- giving us the highest incarceration rate on the planet
- 100 million of us have used them
A few years ago, I was at a party in an affluent suburb of Boston. Upstairs, the hosts were serving alcohol; downstairs, the guests were smoking marijuana. The next-door neighbor, who happens to be a police officer, was invited, and witnessed this; it wasn't a problem.
- extra-legal, unconstitutional, or otherwise ill-advised use of force
Manuel Noreiga was an agent of the United States in Panama. He was on the payroll of the U.S. army and the CIA for over 30 years. When he no longer served the United States—when he became an embarrassment—our government invaded Panama, captured Noreiga, brought him back to the U.S., tried, convicted, and imprisoned him on...drug charges.
- military-industrial complex
It's easy to talk about the prison-industrial complex, and the military-industrial complex, and imagine these big, faceless corporations using lobbyists and campaign contributions to get their way with congress. And doubtless, a certain amount of that goes on. But it's important to remember that corporations have employees, and employees live in congressional districts. Congressmen don't like to do things that put their own constituents out of work. The War on Drugs has political support on many levels.
- label their opponents weak, or naive, or evil
President Clinton didn't send all those weapons to Columbia because he's specially concerned about Columbia, or the War on Drugs, or even about employment in the defense industry. He did it to protect Democratic candidates in the 2000 elections from Republican charges that they are "soft on drugs". He knew the attacks were coming: George W. Bush made his name in Texas by locking up drug users.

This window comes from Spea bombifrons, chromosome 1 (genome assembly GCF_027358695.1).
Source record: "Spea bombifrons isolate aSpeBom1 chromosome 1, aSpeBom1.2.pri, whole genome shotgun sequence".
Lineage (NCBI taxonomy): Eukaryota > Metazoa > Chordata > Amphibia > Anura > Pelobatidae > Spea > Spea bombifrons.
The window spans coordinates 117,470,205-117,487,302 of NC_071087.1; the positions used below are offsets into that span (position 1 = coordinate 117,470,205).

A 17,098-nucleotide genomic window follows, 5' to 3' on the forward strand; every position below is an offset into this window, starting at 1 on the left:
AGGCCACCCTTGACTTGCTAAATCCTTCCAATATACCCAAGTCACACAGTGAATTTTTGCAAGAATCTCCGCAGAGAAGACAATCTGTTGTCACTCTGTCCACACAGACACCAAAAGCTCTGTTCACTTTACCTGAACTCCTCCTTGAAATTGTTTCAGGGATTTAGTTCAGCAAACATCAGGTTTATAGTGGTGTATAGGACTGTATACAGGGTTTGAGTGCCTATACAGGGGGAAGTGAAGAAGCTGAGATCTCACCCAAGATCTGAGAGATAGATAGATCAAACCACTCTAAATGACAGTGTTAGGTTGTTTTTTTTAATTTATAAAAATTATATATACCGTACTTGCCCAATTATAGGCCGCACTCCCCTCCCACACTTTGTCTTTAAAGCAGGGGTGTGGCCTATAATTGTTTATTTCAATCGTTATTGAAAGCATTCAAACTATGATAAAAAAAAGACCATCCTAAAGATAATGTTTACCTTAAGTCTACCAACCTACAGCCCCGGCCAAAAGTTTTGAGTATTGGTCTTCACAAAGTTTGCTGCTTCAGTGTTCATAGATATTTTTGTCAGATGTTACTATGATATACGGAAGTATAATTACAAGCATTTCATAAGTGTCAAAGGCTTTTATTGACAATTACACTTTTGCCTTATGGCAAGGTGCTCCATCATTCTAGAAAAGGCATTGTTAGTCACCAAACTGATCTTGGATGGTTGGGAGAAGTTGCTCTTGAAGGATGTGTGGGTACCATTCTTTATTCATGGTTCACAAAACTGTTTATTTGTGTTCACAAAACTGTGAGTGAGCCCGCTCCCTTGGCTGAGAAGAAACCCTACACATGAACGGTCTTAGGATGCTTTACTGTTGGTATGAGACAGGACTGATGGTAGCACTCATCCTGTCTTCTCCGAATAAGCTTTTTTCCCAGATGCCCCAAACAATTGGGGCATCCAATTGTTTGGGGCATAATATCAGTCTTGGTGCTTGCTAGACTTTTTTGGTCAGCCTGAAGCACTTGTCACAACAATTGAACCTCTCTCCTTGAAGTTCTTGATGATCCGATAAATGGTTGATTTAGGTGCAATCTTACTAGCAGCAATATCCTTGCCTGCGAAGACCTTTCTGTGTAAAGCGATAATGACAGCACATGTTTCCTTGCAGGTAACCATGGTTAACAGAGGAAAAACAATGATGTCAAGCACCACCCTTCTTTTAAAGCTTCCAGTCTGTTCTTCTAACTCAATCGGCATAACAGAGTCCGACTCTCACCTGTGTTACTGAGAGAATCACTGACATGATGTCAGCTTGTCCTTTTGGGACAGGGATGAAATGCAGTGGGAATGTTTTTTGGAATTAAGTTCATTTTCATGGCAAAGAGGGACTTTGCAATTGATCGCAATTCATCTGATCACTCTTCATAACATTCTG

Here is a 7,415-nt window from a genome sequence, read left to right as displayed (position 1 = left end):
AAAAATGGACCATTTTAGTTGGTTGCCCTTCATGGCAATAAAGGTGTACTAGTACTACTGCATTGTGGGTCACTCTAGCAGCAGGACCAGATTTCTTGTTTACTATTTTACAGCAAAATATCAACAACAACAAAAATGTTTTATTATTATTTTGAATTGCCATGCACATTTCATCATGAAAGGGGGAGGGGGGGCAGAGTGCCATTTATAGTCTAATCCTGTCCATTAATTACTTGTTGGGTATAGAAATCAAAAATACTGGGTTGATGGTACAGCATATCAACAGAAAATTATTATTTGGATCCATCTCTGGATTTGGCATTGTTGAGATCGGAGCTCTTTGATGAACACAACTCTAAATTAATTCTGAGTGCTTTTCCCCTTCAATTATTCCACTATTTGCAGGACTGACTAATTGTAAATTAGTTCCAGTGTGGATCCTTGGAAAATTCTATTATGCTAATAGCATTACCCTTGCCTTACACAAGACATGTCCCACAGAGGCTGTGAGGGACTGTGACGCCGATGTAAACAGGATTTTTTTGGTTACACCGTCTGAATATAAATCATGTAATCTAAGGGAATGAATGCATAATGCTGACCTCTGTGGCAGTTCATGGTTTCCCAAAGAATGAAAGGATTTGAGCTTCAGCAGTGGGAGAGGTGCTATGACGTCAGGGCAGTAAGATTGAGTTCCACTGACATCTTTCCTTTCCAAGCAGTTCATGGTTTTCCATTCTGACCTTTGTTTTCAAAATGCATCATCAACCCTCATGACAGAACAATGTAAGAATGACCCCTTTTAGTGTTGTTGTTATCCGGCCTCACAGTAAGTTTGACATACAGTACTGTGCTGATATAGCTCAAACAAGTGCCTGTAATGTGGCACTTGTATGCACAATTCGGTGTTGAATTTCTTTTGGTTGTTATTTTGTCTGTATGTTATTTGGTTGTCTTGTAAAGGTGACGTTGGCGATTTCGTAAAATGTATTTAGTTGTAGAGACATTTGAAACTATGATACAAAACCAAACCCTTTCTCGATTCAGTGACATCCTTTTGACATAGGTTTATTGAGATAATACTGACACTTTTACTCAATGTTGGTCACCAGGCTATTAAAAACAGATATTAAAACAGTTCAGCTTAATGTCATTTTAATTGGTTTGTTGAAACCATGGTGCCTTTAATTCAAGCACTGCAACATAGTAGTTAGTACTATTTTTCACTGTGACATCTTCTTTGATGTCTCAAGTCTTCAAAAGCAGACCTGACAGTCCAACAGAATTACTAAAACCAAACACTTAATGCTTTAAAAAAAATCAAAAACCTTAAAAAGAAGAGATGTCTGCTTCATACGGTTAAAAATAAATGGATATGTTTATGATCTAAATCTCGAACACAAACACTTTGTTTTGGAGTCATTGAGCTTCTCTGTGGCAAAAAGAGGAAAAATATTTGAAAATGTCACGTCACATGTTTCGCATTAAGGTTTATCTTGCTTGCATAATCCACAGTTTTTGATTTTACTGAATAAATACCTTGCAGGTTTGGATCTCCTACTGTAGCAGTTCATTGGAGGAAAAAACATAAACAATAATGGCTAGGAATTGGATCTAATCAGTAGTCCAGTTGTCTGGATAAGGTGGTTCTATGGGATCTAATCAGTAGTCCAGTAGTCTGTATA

- keep people from voting
- There doesn't have to be an explicit conspiracy to do this. You needn't imagine politicians in a smoke-filled room inventing the War on Drugs to get African-Americans off the voting rolls. All that is necessary is that the War on Drugs has that effect; therefore, it serves those who benefit from that effect. The political system is adaptive: it protects the interests of those in power.
- history of racial fear
- The movie Reefer Madness stands as a reminder of the hysteria that is the foundation of our drug laws
The War on Drugs by Steven W. McDougall is licensed under a Creative Commons Attribution-NonCommercial-NoDerivs 3.0 Unported License.
Steven W. McDougall /
2001 June 03